Manipulating Cells: Innovative Research at Georgia Tech

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Doyle, Donald
Storici, Francesca
Newman, Jonathan P.
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[Doyle] Nuclear hormone receptors control the expression of genes in response to small molecule hormones. In performing this activity, the receptors must specifically recognize small molecules, DNA, and other proteins. The amino acids that recognize each of these substrates are varied using genetic engineering techniques until a receptor with novel recognition is created. The original and new receptors are studied using a variety of biophysical techniques to elucidate the principles behind the new activity. This exercise provides both new knowledge for future protein engineering and real materials for research and medical applications.
[Storici] Research involves using the model organism Saccharomyces cerevisiae and mammalian cells to characterize the molecular mechanisms involved in the repair of broken DNA and to develop more effective and safe technologies of genome modification as unique tools for structure/function studies as well as for medical and industrial applications.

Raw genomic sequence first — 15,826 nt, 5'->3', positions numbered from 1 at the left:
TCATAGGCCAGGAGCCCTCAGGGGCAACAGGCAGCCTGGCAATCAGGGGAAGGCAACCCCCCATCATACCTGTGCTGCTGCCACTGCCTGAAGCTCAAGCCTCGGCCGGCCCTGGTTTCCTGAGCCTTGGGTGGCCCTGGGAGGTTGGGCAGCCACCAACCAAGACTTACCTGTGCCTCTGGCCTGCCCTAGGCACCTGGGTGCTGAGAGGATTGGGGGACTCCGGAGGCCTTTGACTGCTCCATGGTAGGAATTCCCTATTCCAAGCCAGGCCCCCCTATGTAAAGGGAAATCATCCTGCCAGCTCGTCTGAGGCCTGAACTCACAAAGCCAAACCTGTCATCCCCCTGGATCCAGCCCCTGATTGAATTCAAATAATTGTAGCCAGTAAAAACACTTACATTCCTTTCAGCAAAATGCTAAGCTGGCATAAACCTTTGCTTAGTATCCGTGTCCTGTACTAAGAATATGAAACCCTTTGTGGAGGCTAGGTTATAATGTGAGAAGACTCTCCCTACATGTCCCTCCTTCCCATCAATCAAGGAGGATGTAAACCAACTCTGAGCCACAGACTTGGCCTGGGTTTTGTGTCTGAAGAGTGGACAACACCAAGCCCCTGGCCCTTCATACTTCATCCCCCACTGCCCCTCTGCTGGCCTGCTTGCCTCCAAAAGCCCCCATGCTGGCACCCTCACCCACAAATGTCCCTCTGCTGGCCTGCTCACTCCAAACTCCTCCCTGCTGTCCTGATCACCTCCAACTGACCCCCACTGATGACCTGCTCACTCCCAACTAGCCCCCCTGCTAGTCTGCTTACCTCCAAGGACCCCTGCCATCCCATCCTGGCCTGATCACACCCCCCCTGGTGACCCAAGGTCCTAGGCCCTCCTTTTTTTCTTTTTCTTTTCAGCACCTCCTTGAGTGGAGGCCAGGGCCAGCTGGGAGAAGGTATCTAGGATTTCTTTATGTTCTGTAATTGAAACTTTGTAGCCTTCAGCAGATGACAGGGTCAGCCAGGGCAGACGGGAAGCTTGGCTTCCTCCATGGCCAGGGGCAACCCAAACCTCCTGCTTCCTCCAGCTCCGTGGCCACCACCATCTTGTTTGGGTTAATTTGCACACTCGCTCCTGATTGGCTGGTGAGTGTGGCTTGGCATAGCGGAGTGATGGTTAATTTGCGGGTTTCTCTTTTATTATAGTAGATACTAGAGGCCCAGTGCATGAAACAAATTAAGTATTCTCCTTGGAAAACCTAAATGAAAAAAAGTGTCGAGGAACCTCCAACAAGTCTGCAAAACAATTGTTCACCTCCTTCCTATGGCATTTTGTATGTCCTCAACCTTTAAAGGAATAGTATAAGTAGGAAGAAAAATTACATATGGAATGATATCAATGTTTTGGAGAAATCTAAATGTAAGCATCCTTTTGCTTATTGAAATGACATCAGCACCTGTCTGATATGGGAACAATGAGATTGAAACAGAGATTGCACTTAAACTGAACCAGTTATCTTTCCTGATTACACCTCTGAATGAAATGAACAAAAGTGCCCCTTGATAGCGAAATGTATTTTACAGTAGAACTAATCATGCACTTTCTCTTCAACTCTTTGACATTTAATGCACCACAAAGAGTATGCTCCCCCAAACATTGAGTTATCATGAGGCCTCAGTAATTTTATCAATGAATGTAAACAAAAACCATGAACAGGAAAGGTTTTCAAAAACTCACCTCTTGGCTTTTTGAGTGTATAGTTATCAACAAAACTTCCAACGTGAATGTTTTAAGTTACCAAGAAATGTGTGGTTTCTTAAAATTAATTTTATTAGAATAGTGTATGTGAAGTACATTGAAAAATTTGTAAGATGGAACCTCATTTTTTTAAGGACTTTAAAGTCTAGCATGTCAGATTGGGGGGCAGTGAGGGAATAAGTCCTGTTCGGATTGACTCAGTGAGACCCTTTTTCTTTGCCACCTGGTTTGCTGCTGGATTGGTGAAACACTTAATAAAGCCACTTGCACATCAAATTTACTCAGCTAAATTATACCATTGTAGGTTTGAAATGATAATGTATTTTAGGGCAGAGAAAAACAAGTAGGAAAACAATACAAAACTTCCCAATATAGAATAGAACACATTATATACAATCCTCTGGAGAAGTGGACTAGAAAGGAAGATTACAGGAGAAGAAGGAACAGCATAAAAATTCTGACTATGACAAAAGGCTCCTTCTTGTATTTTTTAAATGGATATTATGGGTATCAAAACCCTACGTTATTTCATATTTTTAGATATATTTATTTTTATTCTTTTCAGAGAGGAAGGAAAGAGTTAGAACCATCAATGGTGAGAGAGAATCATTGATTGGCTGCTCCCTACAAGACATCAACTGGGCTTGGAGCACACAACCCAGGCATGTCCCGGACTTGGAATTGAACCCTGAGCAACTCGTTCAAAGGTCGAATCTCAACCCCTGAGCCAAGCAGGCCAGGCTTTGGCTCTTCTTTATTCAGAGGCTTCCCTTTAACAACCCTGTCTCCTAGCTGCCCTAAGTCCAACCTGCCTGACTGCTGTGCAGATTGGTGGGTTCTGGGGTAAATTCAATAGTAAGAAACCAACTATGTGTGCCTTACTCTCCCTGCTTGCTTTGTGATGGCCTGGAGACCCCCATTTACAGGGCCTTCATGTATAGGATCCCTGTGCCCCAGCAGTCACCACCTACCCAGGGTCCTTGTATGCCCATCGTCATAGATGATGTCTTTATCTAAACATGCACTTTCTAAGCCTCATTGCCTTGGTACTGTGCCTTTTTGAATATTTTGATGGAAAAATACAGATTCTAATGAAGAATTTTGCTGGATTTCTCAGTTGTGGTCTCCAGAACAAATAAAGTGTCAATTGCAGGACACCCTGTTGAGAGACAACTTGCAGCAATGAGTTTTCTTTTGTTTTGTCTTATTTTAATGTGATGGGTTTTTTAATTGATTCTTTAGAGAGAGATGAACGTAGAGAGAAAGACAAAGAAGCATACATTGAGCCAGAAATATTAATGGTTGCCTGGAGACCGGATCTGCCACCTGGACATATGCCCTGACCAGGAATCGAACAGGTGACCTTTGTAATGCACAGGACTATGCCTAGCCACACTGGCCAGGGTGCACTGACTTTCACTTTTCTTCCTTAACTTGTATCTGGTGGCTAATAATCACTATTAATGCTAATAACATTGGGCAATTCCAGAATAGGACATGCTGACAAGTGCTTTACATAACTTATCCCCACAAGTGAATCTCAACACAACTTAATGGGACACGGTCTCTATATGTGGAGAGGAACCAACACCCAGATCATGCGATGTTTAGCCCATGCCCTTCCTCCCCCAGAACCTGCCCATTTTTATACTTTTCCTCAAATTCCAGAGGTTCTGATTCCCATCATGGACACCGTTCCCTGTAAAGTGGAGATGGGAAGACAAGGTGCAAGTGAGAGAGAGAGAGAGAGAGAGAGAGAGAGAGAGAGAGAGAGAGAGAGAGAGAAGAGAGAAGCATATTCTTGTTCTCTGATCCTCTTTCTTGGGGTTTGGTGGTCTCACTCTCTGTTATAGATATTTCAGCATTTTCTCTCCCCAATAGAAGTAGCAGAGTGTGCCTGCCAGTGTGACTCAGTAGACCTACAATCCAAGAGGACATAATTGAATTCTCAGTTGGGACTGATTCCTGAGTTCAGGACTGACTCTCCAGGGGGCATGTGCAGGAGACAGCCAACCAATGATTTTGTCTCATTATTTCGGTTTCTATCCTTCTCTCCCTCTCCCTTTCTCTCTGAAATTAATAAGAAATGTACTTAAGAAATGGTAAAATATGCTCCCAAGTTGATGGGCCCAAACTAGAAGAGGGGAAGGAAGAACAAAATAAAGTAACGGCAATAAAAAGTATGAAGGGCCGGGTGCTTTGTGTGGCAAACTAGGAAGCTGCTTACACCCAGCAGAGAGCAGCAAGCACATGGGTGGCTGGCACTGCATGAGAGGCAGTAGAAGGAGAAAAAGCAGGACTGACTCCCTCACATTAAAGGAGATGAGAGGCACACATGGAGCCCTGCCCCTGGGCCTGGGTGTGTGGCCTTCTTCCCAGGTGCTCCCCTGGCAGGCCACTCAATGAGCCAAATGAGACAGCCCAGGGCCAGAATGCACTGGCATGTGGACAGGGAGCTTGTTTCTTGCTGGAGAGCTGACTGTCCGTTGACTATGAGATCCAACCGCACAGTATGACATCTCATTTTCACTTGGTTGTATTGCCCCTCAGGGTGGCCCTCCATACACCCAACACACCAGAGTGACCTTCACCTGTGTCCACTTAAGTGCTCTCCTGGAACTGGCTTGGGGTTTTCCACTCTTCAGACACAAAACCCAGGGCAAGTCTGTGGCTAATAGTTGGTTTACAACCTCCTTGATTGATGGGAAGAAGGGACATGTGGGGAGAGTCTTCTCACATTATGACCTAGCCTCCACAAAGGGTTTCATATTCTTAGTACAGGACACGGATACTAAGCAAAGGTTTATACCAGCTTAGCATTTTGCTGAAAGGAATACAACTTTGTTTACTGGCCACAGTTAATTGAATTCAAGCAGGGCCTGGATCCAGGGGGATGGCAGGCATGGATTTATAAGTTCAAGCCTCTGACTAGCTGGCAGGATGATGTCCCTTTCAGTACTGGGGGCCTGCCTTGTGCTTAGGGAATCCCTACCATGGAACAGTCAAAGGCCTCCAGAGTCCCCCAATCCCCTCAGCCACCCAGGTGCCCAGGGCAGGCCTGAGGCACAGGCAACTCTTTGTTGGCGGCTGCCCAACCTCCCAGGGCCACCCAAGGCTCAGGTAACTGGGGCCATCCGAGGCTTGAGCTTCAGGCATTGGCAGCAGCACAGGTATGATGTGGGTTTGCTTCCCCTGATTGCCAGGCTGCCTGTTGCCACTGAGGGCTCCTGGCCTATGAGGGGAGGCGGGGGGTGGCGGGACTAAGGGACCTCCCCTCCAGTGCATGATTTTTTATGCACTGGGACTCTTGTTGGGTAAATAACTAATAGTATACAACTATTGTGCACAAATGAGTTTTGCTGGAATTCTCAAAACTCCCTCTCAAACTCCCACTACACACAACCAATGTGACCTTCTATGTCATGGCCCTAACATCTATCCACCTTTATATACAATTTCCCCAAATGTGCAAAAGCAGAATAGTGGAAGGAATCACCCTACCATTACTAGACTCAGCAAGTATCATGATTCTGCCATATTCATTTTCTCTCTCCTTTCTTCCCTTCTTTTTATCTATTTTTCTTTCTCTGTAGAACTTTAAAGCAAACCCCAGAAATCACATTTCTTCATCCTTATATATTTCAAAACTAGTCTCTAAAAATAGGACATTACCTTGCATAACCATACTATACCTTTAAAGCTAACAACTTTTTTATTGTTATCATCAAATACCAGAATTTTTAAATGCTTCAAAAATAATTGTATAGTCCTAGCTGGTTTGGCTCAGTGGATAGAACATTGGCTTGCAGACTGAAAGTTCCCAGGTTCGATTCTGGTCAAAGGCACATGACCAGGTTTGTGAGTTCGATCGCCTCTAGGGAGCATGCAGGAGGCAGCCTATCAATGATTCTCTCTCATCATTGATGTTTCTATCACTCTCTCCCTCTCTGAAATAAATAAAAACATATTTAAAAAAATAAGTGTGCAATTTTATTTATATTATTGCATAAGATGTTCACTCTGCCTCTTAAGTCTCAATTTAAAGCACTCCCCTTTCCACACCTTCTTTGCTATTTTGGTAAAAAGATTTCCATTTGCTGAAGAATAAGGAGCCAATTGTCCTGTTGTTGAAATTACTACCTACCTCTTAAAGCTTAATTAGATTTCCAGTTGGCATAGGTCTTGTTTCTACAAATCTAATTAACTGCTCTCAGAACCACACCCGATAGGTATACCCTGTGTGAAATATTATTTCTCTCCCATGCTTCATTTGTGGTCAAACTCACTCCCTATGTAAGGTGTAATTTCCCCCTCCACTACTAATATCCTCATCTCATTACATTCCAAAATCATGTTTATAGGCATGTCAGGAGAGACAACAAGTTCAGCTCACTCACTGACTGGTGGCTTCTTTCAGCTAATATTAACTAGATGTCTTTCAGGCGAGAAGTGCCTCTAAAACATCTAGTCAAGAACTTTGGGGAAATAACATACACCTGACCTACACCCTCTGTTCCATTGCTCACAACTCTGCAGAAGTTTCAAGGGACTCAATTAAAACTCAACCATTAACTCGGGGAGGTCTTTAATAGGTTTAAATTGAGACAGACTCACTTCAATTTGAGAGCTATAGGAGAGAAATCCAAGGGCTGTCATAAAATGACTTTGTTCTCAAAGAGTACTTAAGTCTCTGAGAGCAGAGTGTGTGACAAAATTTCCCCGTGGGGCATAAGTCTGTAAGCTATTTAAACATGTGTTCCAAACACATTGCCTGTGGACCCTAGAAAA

[Newman] A recently introduced set of genetic methods, collectively known as "optogenetics", has allowed major advances in our ability to manipulate electrical activity in neural circuits. Using these tools, neuroscientists can force genetically-defined cell types to express light sensitive proteins which can then be used to activate or silence those cells when exposed to light. I will discuss how the Potter Lab at Georgia Tech uses optogenetic tools to enable real-time control of electrical signaling in large neuronal populations. These techniques are being used to answer fundamental questions concerning the proper maturation of cortical circuitry in the developing brain.
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35:02 minutes
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